Imagining a time without television now is quite hard, and in a way you could say the same thing about The Simpsons. For over 30 years, this dysfunctional family from a perpetually vague part of the United States have been a fixture of Fox's (and now Disney's) portfolio, even if the show's reception isn't as strong as it once was.
When animated shows graced TV, there were an opening for a world where the only real boundaries were your imagination. You could go anywhere and do anything. This is what made The Simpsons such an unlikely winner - it was simply about an average family who sat on their sofa, watched TV and reflected the audience back at them... except they were yellow.
Whatever the state of the show now, The Simpsons' rise to popularity is like nothing else that came before or has come since. For a time, it was one of the most recognisable and popular brands across the entire planet. As such, it's had quite the impact on that planet...
10. The Simpsons Added New Words To The Dictionary
From Mr Burns' sinister "excellent" to Flanders "hi-diddly-ho", every major resident in Springfield has a catchphrase. Perhaps the most important is Homer's "d'oh".
This "annoyed grunt" became one of the show's strongest reoccurring lines (or, perhaps, noises) very quickly. Whilst the likes of "don't have a cow" and "eat my shorts" may have been great in their own right, Homer's "d'oh" was entirely special because it was at once a relatable sound of irritation and technically a brand new word. In 2001, it entered the Oxford English Dictionary with its definition as an interjection of frustration.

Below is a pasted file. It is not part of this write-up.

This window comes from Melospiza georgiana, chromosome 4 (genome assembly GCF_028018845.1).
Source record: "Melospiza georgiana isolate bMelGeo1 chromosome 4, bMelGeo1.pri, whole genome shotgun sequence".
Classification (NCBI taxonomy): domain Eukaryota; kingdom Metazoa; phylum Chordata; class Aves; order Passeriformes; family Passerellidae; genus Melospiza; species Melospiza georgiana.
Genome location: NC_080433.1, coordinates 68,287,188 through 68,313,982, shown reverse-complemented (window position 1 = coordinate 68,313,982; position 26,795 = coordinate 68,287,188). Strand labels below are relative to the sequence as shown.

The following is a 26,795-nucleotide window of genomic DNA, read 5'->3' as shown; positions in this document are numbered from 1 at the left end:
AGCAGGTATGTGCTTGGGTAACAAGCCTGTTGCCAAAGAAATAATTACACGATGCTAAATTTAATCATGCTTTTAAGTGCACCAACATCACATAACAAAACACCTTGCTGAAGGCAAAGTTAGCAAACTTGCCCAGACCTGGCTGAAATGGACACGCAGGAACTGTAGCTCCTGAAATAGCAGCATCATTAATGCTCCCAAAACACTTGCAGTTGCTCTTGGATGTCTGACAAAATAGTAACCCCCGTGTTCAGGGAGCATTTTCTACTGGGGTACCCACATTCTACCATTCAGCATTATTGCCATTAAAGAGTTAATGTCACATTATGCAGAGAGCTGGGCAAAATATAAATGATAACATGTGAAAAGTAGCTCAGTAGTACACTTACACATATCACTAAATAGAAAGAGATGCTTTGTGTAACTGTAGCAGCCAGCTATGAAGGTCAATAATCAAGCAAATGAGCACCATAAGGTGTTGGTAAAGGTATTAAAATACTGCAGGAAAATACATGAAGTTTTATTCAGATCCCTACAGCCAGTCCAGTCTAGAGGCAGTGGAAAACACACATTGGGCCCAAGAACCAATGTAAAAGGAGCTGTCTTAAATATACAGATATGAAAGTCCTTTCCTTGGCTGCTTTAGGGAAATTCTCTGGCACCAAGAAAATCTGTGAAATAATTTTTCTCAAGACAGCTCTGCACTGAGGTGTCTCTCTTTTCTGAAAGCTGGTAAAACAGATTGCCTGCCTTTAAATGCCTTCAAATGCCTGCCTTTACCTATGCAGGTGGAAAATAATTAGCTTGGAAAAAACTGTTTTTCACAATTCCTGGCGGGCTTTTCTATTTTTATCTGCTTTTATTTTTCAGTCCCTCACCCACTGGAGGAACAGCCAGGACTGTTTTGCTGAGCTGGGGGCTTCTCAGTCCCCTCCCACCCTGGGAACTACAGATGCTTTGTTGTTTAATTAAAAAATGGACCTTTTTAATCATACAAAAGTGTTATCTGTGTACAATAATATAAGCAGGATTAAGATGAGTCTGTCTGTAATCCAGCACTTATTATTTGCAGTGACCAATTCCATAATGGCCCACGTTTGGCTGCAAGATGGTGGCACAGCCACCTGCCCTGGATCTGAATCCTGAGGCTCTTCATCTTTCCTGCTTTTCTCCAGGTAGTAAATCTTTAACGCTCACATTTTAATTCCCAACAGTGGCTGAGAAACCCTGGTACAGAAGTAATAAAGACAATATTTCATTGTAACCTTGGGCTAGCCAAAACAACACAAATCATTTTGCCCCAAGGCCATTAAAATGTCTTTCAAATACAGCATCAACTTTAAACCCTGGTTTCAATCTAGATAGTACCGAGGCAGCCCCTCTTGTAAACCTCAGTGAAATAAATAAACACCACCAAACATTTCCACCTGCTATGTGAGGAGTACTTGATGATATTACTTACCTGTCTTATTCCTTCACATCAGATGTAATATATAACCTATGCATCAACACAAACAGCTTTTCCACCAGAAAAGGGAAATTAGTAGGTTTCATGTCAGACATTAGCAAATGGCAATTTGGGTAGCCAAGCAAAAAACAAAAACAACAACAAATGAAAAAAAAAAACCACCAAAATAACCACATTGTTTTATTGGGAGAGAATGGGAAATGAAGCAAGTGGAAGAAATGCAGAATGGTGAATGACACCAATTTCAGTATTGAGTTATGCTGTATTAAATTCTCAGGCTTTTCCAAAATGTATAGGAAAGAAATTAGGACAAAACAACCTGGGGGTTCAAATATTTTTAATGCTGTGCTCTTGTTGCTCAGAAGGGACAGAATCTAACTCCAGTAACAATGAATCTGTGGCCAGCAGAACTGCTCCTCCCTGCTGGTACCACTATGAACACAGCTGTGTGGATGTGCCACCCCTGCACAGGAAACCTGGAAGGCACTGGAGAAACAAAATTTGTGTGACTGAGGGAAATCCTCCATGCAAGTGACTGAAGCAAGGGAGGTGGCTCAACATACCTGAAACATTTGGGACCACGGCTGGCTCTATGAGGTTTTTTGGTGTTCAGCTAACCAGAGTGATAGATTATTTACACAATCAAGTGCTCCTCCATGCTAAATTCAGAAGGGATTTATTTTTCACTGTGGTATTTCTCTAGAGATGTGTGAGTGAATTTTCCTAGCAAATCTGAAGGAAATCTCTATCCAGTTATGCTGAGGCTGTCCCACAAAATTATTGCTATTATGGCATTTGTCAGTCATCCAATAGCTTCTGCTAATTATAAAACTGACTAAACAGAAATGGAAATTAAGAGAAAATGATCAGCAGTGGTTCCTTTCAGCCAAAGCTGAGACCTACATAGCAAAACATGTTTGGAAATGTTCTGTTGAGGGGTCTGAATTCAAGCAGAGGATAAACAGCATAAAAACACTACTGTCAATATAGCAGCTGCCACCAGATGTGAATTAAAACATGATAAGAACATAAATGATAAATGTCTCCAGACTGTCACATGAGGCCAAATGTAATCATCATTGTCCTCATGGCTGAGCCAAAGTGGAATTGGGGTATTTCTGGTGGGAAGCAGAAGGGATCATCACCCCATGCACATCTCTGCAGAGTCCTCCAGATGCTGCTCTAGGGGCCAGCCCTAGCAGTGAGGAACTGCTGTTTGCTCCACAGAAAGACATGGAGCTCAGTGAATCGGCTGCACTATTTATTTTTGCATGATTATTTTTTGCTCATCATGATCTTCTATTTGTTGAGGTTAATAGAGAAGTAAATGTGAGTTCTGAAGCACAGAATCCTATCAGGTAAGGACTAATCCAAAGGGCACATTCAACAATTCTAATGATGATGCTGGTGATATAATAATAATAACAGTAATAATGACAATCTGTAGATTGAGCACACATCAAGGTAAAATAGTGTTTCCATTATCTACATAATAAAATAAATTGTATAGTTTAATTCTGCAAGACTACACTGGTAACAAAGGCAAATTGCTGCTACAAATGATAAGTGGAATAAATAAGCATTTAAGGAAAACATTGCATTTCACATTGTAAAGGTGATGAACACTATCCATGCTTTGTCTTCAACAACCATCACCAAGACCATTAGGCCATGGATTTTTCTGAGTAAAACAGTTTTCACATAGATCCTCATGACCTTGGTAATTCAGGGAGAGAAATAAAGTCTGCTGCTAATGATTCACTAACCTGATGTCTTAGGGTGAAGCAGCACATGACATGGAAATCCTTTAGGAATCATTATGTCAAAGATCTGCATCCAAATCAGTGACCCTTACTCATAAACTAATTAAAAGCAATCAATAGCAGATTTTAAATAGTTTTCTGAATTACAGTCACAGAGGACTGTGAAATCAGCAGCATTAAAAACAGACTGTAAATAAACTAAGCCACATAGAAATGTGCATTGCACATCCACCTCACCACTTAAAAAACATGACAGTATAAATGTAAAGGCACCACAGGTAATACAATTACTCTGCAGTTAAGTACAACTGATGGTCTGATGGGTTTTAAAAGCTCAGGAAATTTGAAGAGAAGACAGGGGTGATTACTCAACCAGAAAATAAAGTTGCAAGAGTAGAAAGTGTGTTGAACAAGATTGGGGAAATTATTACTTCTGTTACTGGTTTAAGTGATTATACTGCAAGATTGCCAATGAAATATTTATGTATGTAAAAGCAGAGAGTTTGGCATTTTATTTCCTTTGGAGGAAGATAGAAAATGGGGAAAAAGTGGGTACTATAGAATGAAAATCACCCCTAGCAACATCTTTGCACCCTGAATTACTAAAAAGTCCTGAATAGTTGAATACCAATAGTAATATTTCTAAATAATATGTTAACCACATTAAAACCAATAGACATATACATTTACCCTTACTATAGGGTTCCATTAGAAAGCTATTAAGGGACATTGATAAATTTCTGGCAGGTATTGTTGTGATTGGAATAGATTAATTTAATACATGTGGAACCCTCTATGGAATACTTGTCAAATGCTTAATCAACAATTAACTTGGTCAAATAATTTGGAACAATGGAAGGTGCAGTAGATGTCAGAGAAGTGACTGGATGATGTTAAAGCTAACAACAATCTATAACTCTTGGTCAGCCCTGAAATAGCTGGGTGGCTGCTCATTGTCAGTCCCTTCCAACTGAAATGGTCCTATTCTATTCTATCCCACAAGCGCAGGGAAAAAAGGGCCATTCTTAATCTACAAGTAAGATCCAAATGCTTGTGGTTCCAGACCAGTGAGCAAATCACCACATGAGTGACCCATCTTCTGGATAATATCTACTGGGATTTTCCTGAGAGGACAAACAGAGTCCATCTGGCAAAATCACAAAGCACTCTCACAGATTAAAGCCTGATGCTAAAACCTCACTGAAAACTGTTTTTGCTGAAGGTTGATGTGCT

It was the first of a slew of dictionary contributions from the show.
In fact, "d'oh" isn't even the only noise that The Simpsons is responsible for. The uncaring oral shrug of your shoulders that is "meh" is attributed to rising to popularity through the show and was added to the Oxford English Dictionary in 2013.
When it comes to words, the episode Lisa the Iconoclast actually introduced the world to two at once as part of a challenge set for the writers by the showrunners to make up a couple of believable words. Both "embiggen" (to enlarge) and "cromulent" (perfectly adequate or acceptable) were added to the Merriam-Webster dictionary in 2018.
Using them in a sentence, The Simpsons embiggened our vocabulary with perfectly cromulent new words.